UO faculty weigh in on steps that could bring the pandemic scourge to an earlier end
When the College of Design’s Benjamin Clark and Bob Parker ran a statewide survey asking Oregonians whether they would take a COVID-19 vaccine, the results illustrated the challenges facing state health officials in eliminating the coronavirus.
Of the respondents, 24 percent said they would not take a vaccine and 33 percent indicated they might get vaccinated.
“It’s disheartening in some ways to see the uphill battle we have to get back to normal”
“The fact that there is a third of the state that is hesitant, and the fact that their hesitancies are not based on things that are real, it’s disheartening in some ways to see the uphill battle we have to get back to normal,” Clark said.
Among those fears were that they could contract COVID-19 from the vaccine or they will be allergic to it because they’ve had allergic reactions to other vaccines.
UO faculty members said that while the roots of distrust around the vaccine may run deep, it is possible to convince those in the “undecideds” to understand the benefits of the vaccine. As for requiring people to get vaccinated, that question is still being answered.
“The higher the stakes of the event or the crisis, the greater likelihood that there will be spammers and hackers doing their best to deceive people along the way”
Seth Lewis, professor and Papé Chair in the School of Journalism and Communication, studies how information spreads, and said the surge of misinformation accompanying major calamities such as a pandemic or natural disaster is nothing new.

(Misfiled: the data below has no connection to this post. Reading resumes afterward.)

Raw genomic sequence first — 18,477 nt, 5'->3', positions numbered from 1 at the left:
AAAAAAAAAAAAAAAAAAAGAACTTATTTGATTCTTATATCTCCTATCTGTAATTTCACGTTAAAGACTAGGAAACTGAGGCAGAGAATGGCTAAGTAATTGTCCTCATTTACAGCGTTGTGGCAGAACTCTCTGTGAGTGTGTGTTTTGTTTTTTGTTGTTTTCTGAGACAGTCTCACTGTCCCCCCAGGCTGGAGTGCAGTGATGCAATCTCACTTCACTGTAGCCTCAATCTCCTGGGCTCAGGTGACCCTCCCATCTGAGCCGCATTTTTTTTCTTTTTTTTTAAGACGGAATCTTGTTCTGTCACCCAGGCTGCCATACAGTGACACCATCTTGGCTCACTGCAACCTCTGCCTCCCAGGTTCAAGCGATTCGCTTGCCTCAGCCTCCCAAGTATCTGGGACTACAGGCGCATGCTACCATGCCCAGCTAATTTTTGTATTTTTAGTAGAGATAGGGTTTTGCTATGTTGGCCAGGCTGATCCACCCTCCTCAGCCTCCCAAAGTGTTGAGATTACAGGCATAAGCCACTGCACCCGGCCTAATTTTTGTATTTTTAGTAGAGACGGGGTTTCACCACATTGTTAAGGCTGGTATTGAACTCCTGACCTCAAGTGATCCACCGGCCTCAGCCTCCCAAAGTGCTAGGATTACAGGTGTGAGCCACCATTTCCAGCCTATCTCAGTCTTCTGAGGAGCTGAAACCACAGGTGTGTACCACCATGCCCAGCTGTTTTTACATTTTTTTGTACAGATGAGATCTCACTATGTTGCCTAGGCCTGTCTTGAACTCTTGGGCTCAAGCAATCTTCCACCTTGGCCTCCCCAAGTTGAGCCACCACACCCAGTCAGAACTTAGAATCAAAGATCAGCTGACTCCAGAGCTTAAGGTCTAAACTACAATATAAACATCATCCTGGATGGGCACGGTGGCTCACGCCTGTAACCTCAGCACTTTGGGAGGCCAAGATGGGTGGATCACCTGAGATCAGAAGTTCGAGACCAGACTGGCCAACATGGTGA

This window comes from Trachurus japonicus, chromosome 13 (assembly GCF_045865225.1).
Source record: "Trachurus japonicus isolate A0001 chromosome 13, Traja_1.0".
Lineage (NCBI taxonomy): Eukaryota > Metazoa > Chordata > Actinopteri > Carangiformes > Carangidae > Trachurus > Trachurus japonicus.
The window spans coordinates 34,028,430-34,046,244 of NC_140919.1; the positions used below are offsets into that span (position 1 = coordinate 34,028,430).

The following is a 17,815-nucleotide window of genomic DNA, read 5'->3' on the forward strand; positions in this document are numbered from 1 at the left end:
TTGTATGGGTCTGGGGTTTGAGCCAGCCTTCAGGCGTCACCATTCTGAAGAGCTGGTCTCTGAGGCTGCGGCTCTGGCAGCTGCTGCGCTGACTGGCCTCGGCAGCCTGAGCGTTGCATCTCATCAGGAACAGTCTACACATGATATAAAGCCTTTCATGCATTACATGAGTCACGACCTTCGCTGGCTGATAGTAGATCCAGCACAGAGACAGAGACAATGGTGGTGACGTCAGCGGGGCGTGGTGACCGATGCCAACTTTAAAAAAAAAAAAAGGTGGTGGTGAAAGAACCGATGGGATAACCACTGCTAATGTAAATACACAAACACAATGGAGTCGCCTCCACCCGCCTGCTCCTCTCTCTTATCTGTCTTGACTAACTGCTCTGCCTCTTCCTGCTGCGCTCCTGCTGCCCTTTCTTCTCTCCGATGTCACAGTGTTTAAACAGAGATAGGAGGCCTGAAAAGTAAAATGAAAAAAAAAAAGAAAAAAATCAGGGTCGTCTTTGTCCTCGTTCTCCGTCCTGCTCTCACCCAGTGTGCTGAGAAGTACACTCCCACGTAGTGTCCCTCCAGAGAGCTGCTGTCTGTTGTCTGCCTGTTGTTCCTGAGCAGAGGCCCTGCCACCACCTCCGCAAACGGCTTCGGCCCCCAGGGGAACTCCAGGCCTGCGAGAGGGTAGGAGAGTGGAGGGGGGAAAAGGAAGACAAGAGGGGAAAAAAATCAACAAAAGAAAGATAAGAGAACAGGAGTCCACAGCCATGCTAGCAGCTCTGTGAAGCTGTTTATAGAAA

“We all have to get a little bit better at recognizing that the higher the stakes of the event or the crisis, the greater likelihood that there will be spammers and hackers doing their best to deceive people along the way, often for political gain, but also for profit or other forms of self-interest,” Lewis said, noting that the World Health Organization has called the misinformation surrounding COVID-19 an “infodemic.”
One cause of the skepticism about COVID-19 and the vaccine stems from the quarantine. Lewis’ research and other data suggest that with people having more time on their hands, many are using it to do their own research online, leading them to sources that undermine public health guidance and ultimately leave people worse off informationally.
“It's a false confidence that leaves a lot of people in a really dangerous situation,” Lewis said. “By doing what they believe is their due diligence — they're putting terms into Google and they believe that constitutes fact-checking — it often leads them to disreputable sources or to information that may cast doubt on the value of journalism and institutional information.”